The story of Lot’s wife is famous, retold countless times, important life lessons are drawn from the tragedies she experienced and the fateful decision she made in the last hour of her life. And even though we never learn her name, we only have a glimpse of who she was, there is still much we can find out.
We begin by watching two wealthy men, one elderly, one young and virile, looking out over the cities of the plain, located near what is today the Dead Sea in the southernmost end of Israel. During the Middle Bronze Age, the approximate time Abraham would have arrived with all his flocks, herds, hundreds of servants and warriors, and his family, this is a fertile valley, with fresh running rivers and springs, a robust agriculture and rich forests.
Behind them is arid high country, scrub brush, rocky foothills. Below them is the lush Valley of Siddim, or salt, verdant pasturelands, and prosperous settlements. The elder speaks, “You choose, for the Lord has given it all.” The younger man purses his lips, weighing his options. Surely his uncle realizes what he is offering.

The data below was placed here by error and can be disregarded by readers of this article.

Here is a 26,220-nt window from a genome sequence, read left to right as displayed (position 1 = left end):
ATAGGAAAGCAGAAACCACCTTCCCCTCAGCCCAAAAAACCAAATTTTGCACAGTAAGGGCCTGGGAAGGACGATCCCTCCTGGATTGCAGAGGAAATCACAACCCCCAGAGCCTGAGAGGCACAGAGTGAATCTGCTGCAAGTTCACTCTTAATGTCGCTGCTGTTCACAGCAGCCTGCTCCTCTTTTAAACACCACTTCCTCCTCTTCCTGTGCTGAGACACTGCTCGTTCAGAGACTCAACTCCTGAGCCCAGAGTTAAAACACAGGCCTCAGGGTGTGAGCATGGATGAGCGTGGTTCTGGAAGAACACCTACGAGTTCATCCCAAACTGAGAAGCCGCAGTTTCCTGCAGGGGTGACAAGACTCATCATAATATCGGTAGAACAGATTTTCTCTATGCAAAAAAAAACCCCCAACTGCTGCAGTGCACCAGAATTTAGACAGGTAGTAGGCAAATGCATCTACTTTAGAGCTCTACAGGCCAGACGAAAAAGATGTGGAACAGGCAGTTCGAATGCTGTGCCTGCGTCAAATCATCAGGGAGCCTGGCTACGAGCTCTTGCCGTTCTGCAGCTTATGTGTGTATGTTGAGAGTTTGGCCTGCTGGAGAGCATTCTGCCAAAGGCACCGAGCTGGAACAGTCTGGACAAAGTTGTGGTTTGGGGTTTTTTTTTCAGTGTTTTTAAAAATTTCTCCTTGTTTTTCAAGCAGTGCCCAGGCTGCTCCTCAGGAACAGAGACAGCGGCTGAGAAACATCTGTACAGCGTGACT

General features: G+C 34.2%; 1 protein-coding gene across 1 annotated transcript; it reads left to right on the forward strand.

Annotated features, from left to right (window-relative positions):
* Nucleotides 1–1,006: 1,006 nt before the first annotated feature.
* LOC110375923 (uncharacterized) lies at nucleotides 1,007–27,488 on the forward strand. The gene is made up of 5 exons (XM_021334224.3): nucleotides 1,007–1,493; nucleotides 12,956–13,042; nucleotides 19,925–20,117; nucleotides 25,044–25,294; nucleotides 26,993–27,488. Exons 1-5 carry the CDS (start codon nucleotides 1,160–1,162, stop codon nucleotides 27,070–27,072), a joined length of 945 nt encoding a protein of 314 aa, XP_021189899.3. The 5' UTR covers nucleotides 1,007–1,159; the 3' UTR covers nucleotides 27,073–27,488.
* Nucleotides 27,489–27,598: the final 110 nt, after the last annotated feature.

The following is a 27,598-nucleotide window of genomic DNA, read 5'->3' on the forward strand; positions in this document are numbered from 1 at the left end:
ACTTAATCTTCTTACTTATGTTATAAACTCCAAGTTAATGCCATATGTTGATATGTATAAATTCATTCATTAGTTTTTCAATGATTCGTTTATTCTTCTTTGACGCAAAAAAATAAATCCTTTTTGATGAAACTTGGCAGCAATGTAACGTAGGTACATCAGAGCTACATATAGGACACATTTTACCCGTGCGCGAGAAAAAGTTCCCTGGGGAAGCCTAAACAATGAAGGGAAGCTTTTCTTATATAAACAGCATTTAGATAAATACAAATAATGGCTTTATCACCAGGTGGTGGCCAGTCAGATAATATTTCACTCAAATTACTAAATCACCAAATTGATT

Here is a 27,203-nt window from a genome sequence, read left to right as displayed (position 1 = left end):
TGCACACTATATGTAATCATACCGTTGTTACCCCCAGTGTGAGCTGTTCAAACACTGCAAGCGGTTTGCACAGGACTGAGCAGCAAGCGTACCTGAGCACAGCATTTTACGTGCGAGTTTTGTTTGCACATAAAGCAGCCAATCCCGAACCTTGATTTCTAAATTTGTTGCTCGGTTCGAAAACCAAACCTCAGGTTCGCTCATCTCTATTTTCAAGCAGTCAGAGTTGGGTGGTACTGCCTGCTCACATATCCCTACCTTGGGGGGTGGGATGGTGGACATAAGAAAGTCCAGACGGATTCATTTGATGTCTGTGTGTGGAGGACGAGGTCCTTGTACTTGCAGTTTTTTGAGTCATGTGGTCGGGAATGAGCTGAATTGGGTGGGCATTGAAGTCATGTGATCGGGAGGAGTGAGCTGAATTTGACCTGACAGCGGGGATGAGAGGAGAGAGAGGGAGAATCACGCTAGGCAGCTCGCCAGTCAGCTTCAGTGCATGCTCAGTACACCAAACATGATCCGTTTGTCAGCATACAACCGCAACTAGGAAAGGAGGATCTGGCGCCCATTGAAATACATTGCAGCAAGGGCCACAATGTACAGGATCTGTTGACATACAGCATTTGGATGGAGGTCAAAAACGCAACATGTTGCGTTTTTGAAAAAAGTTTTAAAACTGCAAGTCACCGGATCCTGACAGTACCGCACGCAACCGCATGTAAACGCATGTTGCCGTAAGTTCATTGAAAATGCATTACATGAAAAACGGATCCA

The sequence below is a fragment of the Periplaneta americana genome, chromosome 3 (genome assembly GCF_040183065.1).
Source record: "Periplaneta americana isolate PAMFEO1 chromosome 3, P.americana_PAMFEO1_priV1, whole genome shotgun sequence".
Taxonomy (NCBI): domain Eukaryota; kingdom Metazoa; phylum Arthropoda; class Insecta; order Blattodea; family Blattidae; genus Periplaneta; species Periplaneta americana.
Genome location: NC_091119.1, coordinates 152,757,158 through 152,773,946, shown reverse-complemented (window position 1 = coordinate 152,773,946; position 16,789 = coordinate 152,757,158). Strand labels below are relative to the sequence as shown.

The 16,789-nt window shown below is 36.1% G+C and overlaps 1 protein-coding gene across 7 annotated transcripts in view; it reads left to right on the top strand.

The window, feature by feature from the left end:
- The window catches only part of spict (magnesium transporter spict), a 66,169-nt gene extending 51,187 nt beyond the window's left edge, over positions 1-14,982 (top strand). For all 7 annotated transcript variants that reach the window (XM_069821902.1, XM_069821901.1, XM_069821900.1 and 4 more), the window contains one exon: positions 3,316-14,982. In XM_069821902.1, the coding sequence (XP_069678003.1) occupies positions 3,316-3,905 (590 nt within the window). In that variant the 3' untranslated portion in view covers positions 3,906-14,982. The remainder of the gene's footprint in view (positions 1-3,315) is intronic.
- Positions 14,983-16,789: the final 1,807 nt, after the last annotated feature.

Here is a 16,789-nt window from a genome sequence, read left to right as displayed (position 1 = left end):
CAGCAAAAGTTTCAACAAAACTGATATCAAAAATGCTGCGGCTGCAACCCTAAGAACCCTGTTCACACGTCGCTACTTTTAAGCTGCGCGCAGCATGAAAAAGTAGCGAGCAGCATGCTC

Lot’s eyes finally rest on Sodom, the jewel of the plain, its magnificent walls with their generous and well-fortified gates. Within it is a well-planned lattice of streets, fine homes, and palace and temple complex rivalling all the other cities, including Gomorrah. He slowly nods his head, realizing in his heart he has made a decision.
Arrayed around them, the shepherds and herdsmen of both men wait with anticipation. Lot raises his arm and points toward the sea with its cities, and gives a short nod in Sodom’s direction. “I choose the plain, uncle.” And the elder Abraham agrees, watching with regret and sorrow the son of his dead brother depart.
He turns back, his shoulders sagging a little. May God watch over that young one, he prays.